Today the rise of emerging markets, the accelerating impact of technology, new talent demands, an aging population, and the easy flow of capital and knowledge are having a transformative impact on business, leaders and economies. By 2025, a single regional city in China will have a GDP equal of Sweden (22nd largest economy in the world). We have never had more data and advice at our fingertips – literally.
The iPhone 7 and the Samsung Galaxy S7 contain far more information and processing power than the original supercomputer. Yet, we work in a world where top MBAs are routinely caught unaware. Therefore today the biggest worry for leaders is how disruptive will accelerating workplace automation be for organisations in the future and how they must change their old models and processes to deliver exceptional customer experiences that can set themselves apart from their competitors?
For decades, businesses have deployed technology to save management time to reduce costs and complexity, offer better service, make better products, and develop new business models. Today customer experiences with Apple or Amazon or Uber are the new standard. Users have grown to expect best in class experiences from all their online and mobile interactions and demand the same on most offline services. Moreover the new potential of artificial intelligence, drone technology and advanced robotics poses major new challenges for leaders as they seek to reset their strategies for the digital age.
Therefore the questions that need to be asked; a) are we at a turning point in how we do business, b) or is none of this disruptive technology necessarily that new) or have companies been living with this for a long time not knowing it was there to be used. Today, deploying technology is an absolute necessity, and leaders would therefore have to reinvent themselves all the time to remain current. What’s new is that the speed of change in automation is dramatically faster than it once was five years ago. However, Automation isn’t new. What is different is that in the last few years the introduction of new technology has become far more significant and more frequent, causing havoc to the traditional companies.
We are today at the intersection between automation and changing business models. As Mark Zuckerberg, founder of Facebook said many years ago “when companies adopt technology, they do old things in new ways, when companies internalise technology, they find disruptive new things to do”. Therefore, automation itself may or may not lead to the change in the business-model. It depends on how you think about this. Automation can mean taking a process and doing it much faster, better, and cheaper or automation can fundamentally change what a business offers, requiring a new business model.
There is now a requirement to enrich organisational ranks with tech talent to ensure the firm has the capability to understand the technology that is profoundly disrupting the organisation and industry. Many companies tend to see these two things as the same, but they aren’t. In banking, for example, you could think of discount brokerages either as the automation of tasks or as the potential disintermediation of a bank’s offering to customers. The implications are profoundly different on customers, costs, leadership, customer experience and talent.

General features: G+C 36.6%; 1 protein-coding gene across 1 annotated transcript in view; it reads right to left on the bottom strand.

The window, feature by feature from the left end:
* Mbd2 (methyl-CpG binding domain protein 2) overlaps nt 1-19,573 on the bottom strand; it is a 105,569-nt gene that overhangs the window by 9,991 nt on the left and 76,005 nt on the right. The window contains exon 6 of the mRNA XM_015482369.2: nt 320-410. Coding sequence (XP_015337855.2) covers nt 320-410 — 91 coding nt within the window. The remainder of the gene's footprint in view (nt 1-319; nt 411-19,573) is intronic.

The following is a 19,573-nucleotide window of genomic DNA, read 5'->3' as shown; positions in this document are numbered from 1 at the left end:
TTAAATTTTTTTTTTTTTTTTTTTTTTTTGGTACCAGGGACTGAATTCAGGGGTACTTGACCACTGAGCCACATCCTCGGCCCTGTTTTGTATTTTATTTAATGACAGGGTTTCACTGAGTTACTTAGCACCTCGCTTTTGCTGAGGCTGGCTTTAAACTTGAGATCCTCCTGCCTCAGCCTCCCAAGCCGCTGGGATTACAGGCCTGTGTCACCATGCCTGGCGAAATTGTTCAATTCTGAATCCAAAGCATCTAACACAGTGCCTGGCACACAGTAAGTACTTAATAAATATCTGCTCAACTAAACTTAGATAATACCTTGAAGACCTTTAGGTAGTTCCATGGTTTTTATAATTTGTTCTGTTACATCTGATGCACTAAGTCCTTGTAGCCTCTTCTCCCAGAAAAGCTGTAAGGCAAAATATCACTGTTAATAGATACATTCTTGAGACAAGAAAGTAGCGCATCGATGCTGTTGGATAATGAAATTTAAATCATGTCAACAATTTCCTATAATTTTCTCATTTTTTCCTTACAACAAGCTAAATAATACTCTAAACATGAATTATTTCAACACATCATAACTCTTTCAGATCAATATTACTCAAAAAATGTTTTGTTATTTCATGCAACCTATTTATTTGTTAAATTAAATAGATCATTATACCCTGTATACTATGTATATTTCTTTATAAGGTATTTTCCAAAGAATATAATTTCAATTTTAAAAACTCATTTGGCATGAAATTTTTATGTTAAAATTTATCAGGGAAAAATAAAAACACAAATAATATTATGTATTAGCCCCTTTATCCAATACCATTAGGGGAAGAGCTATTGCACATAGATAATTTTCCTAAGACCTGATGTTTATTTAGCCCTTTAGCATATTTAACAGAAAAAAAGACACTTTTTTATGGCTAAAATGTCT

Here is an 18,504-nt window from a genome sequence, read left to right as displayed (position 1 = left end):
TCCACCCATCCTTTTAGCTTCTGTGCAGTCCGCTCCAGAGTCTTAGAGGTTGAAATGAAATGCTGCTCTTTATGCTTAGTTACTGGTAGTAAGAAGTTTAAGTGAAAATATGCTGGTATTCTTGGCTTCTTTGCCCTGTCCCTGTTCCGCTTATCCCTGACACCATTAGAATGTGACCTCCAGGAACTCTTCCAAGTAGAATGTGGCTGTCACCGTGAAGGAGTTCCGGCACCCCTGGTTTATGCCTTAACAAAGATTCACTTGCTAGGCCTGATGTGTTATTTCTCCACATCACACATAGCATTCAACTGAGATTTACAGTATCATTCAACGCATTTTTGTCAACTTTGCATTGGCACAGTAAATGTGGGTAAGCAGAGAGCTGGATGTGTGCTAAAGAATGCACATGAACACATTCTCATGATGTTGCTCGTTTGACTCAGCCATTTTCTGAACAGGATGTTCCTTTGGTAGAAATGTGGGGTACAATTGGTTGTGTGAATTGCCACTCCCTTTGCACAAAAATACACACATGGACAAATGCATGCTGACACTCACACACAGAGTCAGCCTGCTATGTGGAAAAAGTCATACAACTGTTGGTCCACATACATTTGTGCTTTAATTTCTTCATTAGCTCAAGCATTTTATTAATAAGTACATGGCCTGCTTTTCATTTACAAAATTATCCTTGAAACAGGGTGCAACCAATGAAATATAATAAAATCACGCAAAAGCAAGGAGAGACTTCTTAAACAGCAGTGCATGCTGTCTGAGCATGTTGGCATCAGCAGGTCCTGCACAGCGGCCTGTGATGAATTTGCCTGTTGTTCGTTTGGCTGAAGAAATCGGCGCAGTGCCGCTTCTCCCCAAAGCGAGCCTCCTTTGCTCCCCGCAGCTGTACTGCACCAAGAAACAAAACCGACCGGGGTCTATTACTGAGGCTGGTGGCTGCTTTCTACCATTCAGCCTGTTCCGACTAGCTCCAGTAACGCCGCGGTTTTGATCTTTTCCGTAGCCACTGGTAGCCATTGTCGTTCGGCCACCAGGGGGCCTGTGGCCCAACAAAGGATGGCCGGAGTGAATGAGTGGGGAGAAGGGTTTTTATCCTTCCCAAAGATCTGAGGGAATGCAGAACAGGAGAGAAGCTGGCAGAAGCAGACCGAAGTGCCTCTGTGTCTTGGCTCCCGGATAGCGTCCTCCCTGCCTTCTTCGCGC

Furthermore, growing competition from FinTech startups will represent a challenge for banks. According to McKinsey calculations, banks could lose around 29-35% of their revenue to new disruptors. If banks undertake digital transformation for their entire value chain they will only benefit from an increase in revenue. Banks will require a fundamental change in thinking. Innovation should become a part of their DNA. Unlike FinTechs, banks do not always take targeted action to pursue specific ideas, instead trying to tackle everything at once.
Banks also should think outside in rather than inside-out. Overall, digital transformation should become a key strategic priority. Proactive market surveillance is essential in order to observe key pioneering developments and which of them could radically alter the current environment. In a competitive environment, banks and startups would need to work in partnership.
From a leadership perspective, the challenge is not an intellectual one of knowing which disruption is coming. The challenge is how you get the organisation to embrace the looming change. Many companies know what is going to happen, even their own customers tell them they are moving to do more business in the Internet, because it is cost effective. However, company executives don’t see the disruption coming. Their challenge is organisational − how do we set up the capabilities to embrace change before the disruption happens?
Therefore the leadership challenge is even deeper than most people think. When we talk about leaders, we too often think about an individual with specific abilities. But no one can do everything. Leadership is a team sport. What’s really at stake here is finding the right combination of complementary talents. The Leader playing Rambo is a distortion, particularly in America, compared with Europe. Leaders should be asking themselves, how do we build a diverse and creative team that can read the disruption correctly to take better-improved decisions.